Named for the high-visibility garment French drivers are required to keep in their cars in case of emergency, the protest movement widely targeted motorways and tolls in particular during operations to denounce a proposed fuel-tax hike and the rising cost of living.
Yellow Vest protesters have sought to disrupt the flow of traffic on highways and roundabouts, as well as demonstrating en masse in French cities at the weekends, since November 17..
In just a few weeks the #YellowVests have already changed the political landscape in France and won several concessions from the Macron government.This is what the establishment doesn't want you to know: Protesting works. #GiletsJaunes pic.twitter.com/3ZdtllZ6QMredfish (@redfishstream) 16 December 2018
The movement appeared to wane on Saturday, with fewer turning out to protest in Paris and elsewhere after President Emmanuel Macron announced a series of concessions to Yellow Vest demands.
Vinci Autoroutes, which operates some 4,400 kilometres (2,700 miles) of roads and manages most of the motorways in the south of France, was the first to release an assessment on Sunday of the damage to its road network, estimated at “tens of millions of euros”.
Protests at Opera
“More than 250 sites were impacted daily by the protesters actions,” the firm said in a press release deploring the “considerable damage to equipment and infrastructure”. Fires set during the protests destroyed six of the companies’ buildings, including its regional directorate in Narbonne, 33 service vehicles and 15 toll stations, while damaging many road surfaces, it said.
The estimated cost of the physical damage to facilities does not include the shortfall from unpaid journeys when Yellow Vest operations allowed motorists to coast through tolls unimpeded.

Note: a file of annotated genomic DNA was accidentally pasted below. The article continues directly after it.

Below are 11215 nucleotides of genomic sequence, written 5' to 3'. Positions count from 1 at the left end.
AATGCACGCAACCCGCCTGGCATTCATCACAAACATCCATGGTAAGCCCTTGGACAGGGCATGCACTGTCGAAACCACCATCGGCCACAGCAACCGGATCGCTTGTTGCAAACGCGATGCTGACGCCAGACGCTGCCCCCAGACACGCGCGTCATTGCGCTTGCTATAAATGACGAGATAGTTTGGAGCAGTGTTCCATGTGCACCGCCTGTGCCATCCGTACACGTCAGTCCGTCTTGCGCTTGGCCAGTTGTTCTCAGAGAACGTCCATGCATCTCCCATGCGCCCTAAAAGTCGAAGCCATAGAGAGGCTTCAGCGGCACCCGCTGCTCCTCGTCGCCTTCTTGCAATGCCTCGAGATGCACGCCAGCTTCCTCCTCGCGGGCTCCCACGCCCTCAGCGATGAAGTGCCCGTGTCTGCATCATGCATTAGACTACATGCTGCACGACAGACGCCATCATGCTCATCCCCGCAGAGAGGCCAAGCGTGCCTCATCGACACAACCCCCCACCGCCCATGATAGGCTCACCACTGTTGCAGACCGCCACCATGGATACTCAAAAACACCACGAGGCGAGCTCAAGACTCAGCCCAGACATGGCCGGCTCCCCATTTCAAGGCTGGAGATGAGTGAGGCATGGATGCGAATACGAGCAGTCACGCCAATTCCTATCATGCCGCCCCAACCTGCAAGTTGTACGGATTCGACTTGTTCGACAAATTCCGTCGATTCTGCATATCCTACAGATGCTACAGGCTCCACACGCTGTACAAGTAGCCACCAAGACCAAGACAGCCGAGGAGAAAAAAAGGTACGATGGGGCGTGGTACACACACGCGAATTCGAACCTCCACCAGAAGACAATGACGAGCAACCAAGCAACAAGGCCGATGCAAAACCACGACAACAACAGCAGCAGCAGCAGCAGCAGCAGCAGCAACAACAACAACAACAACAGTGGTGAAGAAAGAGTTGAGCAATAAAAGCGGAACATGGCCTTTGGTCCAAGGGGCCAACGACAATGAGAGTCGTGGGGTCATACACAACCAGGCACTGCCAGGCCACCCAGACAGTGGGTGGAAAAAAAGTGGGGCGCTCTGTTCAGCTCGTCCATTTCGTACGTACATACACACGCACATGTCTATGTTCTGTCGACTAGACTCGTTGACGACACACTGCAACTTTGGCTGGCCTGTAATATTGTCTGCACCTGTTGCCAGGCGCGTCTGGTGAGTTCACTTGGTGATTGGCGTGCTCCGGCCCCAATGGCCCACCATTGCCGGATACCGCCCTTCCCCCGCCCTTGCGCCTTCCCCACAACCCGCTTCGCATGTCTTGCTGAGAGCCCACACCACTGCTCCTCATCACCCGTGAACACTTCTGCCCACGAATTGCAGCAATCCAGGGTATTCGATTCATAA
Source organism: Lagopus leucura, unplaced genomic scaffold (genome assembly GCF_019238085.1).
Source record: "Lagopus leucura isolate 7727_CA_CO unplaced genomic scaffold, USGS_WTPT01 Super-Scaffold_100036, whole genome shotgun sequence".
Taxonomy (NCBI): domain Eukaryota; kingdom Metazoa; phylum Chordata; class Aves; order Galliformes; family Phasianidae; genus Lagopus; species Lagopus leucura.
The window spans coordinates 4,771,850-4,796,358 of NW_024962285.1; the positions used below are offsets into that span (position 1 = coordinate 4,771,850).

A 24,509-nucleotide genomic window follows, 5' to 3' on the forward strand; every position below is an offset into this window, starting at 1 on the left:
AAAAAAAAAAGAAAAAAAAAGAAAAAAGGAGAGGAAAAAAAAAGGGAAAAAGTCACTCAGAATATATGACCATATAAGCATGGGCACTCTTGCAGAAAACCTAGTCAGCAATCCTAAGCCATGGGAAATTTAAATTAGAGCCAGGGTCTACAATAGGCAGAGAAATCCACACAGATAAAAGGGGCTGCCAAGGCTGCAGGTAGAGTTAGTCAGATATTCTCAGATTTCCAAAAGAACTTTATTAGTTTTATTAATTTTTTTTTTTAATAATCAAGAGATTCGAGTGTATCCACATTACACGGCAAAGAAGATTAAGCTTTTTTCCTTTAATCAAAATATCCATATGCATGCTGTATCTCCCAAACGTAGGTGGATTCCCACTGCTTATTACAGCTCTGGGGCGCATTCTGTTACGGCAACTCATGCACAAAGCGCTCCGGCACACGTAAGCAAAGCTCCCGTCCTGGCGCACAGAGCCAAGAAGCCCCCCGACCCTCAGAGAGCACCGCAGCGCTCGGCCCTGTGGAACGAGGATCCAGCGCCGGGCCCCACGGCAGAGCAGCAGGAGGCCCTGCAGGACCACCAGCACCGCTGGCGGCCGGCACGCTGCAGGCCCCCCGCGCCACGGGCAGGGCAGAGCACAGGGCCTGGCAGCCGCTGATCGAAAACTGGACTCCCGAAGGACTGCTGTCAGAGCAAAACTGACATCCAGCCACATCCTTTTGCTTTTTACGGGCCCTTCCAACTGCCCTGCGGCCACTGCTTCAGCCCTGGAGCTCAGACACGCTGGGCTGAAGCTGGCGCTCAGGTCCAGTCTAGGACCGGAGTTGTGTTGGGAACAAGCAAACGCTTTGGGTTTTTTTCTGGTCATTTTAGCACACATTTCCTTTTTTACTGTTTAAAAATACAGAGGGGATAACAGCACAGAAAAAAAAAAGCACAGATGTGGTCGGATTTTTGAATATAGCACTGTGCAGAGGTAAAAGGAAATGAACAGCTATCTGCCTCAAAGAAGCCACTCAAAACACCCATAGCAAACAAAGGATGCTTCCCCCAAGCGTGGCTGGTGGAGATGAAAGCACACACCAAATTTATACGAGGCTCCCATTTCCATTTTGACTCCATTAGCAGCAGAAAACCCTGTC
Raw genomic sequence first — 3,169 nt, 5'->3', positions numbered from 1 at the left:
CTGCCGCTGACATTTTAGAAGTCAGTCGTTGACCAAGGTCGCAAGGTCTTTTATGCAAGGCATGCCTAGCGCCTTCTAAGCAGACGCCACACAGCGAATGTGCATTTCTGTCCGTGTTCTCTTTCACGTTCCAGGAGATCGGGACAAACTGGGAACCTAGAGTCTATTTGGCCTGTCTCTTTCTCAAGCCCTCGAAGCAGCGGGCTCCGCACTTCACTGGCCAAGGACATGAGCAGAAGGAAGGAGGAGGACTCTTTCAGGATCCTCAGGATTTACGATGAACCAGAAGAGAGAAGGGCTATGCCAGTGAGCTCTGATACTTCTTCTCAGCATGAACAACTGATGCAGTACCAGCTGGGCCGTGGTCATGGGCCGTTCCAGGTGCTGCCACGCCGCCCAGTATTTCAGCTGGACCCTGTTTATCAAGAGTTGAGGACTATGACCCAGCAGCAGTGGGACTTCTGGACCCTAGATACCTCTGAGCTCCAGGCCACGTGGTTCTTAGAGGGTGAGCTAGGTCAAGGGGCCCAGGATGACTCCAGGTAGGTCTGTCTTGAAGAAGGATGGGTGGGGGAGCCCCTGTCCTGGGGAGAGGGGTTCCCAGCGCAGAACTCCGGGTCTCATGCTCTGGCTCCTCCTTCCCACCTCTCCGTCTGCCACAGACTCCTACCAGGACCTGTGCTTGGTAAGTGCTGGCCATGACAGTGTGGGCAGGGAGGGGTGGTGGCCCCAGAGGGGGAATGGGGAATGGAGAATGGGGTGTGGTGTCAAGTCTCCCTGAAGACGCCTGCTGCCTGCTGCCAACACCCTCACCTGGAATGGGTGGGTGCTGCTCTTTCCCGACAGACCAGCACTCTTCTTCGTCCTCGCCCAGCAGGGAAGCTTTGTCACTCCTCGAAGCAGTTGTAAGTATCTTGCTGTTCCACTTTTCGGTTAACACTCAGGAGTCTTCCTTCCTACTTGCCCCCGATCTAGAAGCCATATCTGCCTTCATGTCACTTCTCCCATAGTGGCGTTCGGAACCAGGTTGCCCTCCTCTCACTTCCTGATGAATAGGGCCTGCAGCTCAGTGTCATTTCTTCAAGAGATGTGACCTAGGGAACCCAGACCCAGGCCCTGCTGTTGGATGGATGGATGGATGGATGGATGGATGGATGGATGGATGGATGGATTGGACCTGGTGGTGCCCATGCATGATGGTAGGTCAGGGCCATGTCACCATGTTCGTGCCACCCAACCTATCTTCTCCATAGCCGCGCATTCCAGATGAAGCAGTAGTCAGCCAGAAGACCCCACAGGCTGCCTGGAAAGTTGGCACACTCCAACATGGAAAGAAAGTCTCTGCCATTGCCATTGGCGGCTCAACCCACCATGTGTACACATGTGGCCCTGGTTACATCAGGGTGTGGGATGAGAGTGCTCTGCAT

“We are aware of the exceptional character of the events that have affected the network over the past four weeks,” a Vinci spokesperson said. “So we have decided to adapt our procedures in order to not penalise users by prejudging their good faith.
Motorists who have not paid their tolls will receive a reminder letter, and not the usual fine, on the basis of their vehicle registration filmed by the cameras installed on toll barriers. The company says some users have already spontaneously sought to settle their unpaid tolls and stresses that asking others to settle up is only fair with regard to them.
Environment Minister François de Rugy appeared sceptical about the possibility of the company insisting that accounts be settled.
“One cannot do that,” he said. “In reality, the State will probably have to pay a large portion of the bill and so it will be an additional expense… or otherwise it will be passed on in one way or another in motorway fees, which is a shame because French people who had nothing to do with the vandals should not have to pay for anything.”